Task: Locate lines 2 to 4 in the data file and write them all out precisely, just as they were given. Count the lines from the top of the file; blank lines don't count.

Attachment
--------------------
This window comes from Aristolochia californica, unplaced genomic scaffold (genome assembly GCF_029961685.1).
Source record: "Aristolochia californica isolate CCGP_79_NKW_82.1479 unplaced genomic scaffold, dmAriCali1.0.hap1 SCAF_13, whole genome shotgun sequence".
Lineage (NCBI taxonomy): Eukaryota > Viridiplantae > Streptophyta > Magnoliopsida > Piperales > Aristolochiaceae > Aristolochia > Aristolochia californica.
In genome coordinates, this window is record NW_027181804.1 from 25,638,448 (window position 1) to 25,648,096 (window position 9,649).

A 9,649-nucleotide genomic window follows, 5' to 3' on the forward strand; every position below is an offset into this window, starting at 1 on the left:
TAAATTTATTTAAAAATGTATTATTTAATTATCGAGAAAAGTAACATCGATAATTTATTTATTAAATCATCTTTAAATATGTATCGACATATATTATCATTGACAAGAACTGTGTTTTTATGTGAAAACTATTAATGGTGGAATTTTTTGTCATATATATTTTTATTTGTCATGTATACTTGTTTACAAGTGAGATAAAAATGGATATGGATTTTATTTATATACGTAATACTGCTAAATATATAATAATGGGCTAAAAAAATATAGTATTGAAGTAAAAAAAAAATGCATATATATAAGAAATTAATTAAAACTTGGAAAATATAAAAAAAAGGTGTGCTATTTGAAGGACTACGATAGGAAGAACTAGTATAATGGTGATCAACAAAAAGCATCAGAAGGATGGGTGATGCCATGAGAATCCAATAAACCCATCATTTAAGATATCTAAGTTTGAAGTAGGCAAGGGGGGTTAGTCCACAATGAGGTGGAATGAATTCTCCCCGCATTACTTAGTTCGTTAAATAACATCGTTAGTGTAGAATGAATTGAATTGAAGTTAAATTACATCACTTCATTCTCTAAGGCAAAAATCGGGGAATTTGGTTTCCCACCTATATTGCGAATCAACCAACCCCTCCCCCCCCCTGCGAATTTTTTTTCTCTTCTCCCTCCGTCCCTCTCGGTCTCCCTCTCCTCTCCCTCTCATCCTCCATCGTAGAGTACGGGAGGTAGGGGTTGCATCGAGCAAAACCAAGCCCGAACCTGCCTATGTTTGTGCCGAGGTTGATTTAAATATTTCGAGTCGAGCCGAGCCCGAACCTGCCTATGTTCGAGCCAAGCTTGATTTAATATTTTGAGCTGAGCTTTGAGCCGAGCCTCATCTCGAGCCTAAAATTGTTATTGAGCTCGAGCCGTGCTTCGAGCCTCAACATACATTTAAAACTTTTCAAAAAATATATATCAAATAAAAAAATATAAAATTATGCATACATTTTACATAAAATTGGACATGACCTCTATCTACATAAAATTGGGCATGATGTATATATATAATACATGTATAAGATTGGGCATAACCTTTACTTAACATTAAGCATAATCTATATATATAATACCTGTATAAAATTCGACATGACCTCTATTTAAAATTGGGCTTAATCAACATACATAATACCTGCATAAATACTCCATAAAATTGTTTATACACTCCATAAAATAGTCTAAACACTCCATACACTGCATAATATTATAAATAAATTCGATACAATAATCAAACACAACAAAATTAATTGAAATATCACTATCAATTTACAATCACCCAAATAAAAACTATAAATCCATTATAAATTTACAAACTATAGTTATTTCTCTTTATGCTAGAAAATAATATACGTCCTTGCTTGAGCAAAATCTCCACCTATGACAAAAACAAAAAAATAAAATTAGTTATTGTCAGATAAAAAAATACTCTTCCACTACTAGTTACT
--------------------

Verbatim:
Source record: "Aristolochia californica isolate CCGP_79_NKW_82.1479 unplaced genomic scaffold, dmAriCali1.0.hap1 SCAF_13, whole genome shotgun sequence".
Lineage (NCBI taxonomy): Eukaryota > Viridiplantae > Streptophyta > Magnoliopsida > Piperales > Aristolochiaceae > Aristolochia > Aristolochia californica.
In genome coordinates, this window is record NW_027181804.1 from 25,638,448 (window position 1) to 25,648,096 (window position 9,649).